Spotify: An Analysis

For my Digital and Media Literacy class, our assignment for the week was to perform a mini-analysis of any digital app. I chose Spotify, a Swedish audio streaming and media services provider. I love music and I prefer Spotify over other music apps for its large catalog, student bundle, playlist recommendations, unified app experience, and its annual Spotify wrapped they release every December. Without further ado, let’s jump in!

Spotify was founded 15 years ago in Stockholm, Sweden by Daniel Ekm, former CTO of Stardoll, and Martin Lorentzon, co-founder of Tradedoubler. Originally, it was created to solve the problem of music piracy. It is the world’s largest music streaming service with over 381 million monthly active users, including 172 million paying subscribers, and is currently available in over 180 countries. In 2021, the company had revenue of $9 billion. Its subsidiaries include Spotify AB, Spotify USA Inc., Spotify Ltd, and Tencent Music.

Spotify offers digital music and podcasts, including more than 70 million songs. It’s what’s known as a “freemium” service. With the Spotify free plan, listeners can access all playlists, artists, and albums, but only while in Shuffle Play mode. For example, if you want to listen to “Easy on Me” by Adele, you’ll have to press shuffle on her album 30 and hope that song comes on first. Listeners are forced to hear 30 seconds of advertisements every few songs, as well. In order to access additional features and complete control, a subscription has to be purchased.

Listeners are encouraged to explore new music through a “Discover Weekly” playlist tailored to existing music tastes. They are also able to create their own unlimited number of playlists, one for every mood, and share it with their friends via multiple social and messaging platforms. Through Spotify’s streaming service, users can easily listen to whatever music they’d like on their phone, desktop, or tablet, discouraging users from illegally pirating their favorite songs and costing the music industry money.

Over half of Spotify’s user base is under the age of 35 years old, with 26% of them under the age of 24. Surprisingly, the next largest demographic is seniors, with 19% of the user base over the age of 55. Young people are targeted specifically, but the benefits apply to all ages. With Spotify premium, music can be downloaded to be listened to without an internet connection, nonstop music can be enjoyed without ad interruptions, and any song can be played at any time. Spotify, both free and premium, can be accessed using the Spotify apps for Windows, iOS, iPhone, Android, Roku, Smart TV, PlayStation 3 and 4, and Linux.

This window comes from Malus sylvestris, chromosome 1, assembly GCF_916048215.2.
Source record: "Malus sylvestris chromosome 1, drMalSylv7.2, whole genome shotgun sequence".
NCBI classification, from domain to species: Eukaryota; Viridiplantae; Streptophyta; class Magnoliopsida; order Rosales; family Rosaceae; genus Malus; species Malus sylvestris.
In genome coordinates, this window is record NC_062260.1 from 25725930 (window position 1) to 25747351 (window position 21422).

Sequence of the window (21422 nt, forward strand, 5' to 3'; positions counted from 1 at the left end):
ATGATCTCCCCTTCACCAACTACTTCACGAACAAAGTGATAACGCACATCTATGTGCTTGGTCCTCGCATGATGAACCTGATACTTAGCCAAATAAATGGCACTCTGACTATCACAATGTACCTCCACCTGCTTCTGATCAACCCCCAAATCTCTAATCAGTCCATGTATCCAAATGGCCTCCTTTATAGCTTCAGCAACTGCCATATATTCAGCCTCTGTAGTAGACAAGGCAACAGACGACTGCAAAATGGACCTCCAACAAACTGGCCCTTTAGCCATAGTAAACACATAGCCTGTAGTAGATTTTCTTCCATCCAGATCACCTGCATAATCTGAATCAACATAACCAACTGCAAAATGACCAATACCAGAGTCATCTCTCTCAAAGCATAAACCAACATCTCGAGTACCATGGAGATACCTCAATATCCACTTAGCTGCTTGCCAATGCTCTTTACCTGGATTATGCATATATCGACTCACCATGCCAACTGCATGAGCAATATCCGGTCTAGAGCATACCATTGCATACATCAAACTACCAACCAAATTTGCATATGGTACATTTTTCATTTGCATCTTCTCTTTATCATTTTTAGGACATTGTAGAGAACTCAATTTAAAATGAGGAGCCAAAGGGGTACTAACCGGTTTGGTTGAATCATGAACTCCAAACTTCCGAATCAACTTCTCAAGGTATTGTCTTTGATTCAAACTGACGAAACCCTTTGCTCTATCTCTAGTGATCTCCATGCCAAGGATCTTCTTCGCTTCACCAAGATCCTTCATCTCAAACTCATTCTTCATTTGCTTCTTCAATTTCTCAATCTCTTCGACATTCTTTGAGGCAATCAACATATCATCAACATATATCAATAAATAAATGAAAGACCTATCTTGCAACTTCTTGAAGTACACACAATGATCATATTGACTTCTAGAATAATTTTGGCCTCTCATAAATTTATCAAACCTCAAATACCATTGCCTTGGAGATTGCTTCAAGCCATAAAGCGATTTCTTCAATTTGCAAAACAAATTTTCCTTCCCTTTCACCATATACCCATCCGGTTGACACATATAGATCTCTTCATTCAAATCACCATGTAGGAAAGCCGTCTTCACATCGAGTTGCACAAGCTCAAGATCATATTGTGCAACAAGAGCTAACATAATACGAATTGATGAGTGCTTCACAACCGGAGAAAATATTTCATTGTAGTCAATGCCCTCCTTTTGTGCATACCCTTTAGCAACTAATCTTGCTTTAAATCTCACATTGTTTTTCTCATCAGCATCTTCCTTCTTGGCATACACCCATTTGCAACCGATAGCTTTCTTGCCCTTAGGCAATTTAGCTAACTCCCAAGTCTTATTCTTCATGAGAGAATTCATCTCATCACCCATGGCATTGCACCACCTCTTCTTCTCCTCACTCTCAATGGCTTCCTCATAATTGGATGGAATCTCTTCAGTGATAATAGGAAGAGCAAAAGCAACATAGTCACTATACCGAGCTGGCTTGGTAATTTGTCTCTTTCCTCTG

Spotify has also had its fair share of criticism, with one of the largest being unsustainable compensation towards artists. Unlike physical sales, which pay artists a fixed amount per song or album sold, Spotify pays royalties based on their market share, or the number of streams for their songs as a proportion of total songs streamed on the service. Spotify distributes about 70% of its total revenue to rightsholders, who will then pay artists based on their individual agreements. Translation: Spotify does not pay its artists directly. Instead, Spotify pays the record label, which will pay the distributor and the artist. Approximately, Spotify pays .00437 cents per stream. Worldwide, over 30,000 musicians have joined the organization UnionOfMusicians (UMAW) and its campaign #JusticeAtSpotify to demand more transparency and compensation of one cent per stream.

Just this month, 270 scientists, physicians, professors, doctors, and healthcare workers wrote an open letter to Spotify to establish a clear and public policy to moderate misinformation by podcasters on its platform. They were motivated by the “false and societally harmful assertions” on Joe Rogan’s podcast, The Joe Rogan Experience. There’s also concern about Spotify tracking users. Similar to social media platforms, the app tracks every song played, playlist created, and podcast listened to by each user. Spotify then uses this data to help drive the advertising it sells. However, the company’s privacy policy also states it can get cookie data, IP addresses, the type of device listeners use, their browser type, operating system, and information about devices on the listeners’ wifi network. Creepy.

Little can be done to completely protect your privacy. As it seems to be the case with everything these days, listening to Spotify requires some give and take. Are the benefits worth the risk? I’ve made the personal decision that they are, but whether you’ll download Spotify is completely up to you.


Jordan Price

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